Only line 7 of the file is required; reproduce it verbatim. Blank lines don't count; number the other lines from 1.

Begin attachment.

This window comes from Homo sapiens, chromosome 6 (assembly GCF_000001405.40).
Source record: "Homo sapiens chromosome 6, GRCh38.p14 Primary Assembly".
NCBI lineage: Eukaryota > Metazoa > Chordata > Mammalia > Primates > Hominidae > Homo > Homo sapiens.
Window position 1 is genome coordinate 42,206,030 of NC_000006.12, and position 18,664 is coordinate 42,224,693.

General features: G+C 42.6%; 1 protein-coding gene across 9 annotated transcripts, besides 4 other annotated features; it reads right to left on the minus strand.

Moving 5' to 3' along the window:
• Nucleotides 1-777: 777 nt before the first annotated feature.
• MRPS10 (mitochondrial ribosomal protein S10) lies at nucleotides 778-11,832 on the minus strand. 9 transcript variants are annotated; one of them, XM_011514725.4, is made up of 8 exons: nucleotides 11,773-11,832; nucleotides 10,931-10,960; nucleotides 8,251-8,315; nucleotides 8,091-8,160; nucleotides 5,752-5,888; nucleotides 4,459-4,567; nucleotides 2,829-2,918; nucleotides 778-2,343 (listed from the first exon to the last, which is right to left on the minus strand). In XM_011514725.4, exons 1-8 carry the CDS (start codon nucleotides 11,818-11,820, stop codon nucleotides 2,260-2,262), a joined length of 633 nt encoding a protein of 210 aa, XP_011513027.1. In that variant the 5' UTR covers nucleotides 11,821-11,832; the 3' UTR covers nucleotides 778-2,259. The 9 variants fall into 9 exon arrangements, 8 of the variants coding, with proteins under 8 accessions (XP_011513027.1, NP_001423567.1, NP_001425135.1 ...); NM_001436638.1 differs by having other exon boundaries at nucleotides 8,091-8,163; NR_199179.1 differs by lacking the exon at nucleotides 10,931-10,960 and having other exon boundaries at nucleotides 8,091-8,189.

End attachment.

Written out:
• Nucleotides 1-777: 777 nt before the first annotated feature.